Once an executor is appointed by the probate court, the first question to ask is, ‘what can be paid out of an estate account?’ Generally, creditors’ claims, taxes, ordinary and necessary expenses, and the distribution to beneficiaries or distributees can be paid out of an estate account. However, the executor has to get the order of payments right. In New York, this order of priority of payments is provided in Surrogate’s Court Procedure Act (SCPA) § 1811. The executor may be held personally liable if he does not follow the order of priority of payments, and the estate funds are later found insufficient to pay for all debts.
For example, Adam died in December leaving $100,000 in his bank account. Adam’s brother, John, paid for Adam’s funeral expenses worth $5,000. Adam named his brother, John, as his executor. John filed a petition to probate Adam’s will in February, and John was appointed as executor of Adam’s estate in March. In the meantime, John received a credit card bill worth $8000 and a bill for the balance of Adam’s student loan debt with a private financial institution worth $90,000. John paid himself $5,000 for the funeral expenses and the credit card $8000. He paid the private bank the remaining balance of $87,000 for the student loan debt, leaving a deficit of $3000. Sometime November, the estate of Adam was assessed income tax of $5000 with penalties for the previous year from January until the death of Adam in December because there was a failure to file an income tax return for Adam. John claims he is not liable anymore because there is no money in the estate account. Under SCPA § 1811, debts due to the United States government have preference over the credit card bill and the student loan debt. Because John failed to observe this priority, he can be held personally liable for the tax debt.
As an executor, aside from knowing what can be paid out of an estate account, it’s important to know who to pay first so that you won’t be personally liable for any disbursements made. If in doubt, consult with your estate attorney.
As a general rule, all debts of the decedent should be paid first before distributing anything to the beneficiaries or distributees. In deciding which debt to pay first, SCPA § 1811 provides the guidelines. The priority of paying probate claims in New York is as follows: (1) Funeral and burial expenses; (2) Administration expenses and attorneys’ fees; (3) Estate and personal taxes owed by the decedent; (4) Medical bills relating to the decedent’s death or any illnesses that was the cause of death; (5) Judgments; (6) Secured debts such as mortgages or car loans; (7) Unsecured debts such as credit card bills.
In the example above, John was justified in paying himself the funeral expenses that he advanced for Adam’s funeral. Funeral expenses enjoy first preference in payment of probate claims. However, before paying the unsecured debts of the credit card and the student loan, John should have paid first Adam’s income tax for the previous year. Because he failed to observe this priority, John can be held personally liable for the payment of Adam’s income tax.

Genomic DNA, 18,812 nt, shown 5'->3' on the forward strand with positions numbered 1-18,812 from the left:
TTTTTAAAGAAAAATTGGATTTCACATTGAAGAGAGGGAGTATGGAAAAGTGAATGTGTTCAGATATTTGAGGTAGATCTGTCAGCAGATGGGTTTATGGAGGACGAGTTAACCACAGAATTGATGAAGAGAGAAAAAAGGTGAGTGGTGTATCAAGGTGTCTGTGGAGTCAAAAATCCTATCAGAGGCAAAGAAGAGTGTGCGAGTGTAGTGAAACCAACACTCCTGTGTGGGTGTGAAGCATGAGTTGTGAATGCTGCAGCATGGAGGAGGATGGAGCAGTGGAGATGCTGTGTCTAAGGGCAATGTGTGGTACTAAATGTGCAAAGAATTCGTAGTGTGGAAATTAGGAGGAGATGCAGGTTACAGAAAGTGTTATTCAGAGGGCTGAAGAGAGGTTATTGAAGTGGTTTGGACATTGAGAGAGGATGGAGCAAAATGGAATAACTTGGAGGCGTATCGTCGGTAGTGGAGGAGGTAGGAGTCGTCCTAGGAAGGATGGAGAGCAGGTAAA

As an executor, in deciding what can be paid out of an estate account, it’s also important to ensure that the claims made are valid. Otherwise, the executor can be personally liable for paying invalid claims. Under SCPA § 1803, a creditor claim must be in writing and must contain the amount and a statement of facts upon which it is based. The fiduciary/executor may also request additional proof by affidavit regarding the amount of claim due, payments made, or the existence of offsets and other evidence of indebtedness. This notice of claim must be delivered to the executor either personally or by certified mail, return receipt requested.
In the example above, suppose that the student loan debt was not made by a banking institution but the uncle of Adam, Robert. When Robert learned that Adam died, Robert sent his nephew, John (the current executor), an email claiming that he advanced money in the amount of $90,000 for Adam to be able to study in university. John requested for a copy of the loan agreement, but Robert did not produce anything. Yet, John still paid Robert the amount of $87,000, the remaining balance that was left from the $100,000 bank account, after paying the funeral expenses and credit card debt. In this case, the beneficiaries of Adam’s estate can object to the payment made by John because it is an invalid claim. First, it was not sent by certified mail, and second, Robert did not provide any proof, even by affidavit, of the indebtedness. For these reasons, John may be held liable for paying Robert $ 87,000 which can be considered an invalid claim.
If you are a beneficiary who wants to ensure the validity of the expenses made out of the estate account or you are an executor being held personally liable for disbursements made from the estate account, we, at the Law Offices of Albert Goodwin, are here for you. We have offices in New York City, Brooklyn, NY and Queens, NY. You can call us at 212-233-1233 or send us an email at [email protected].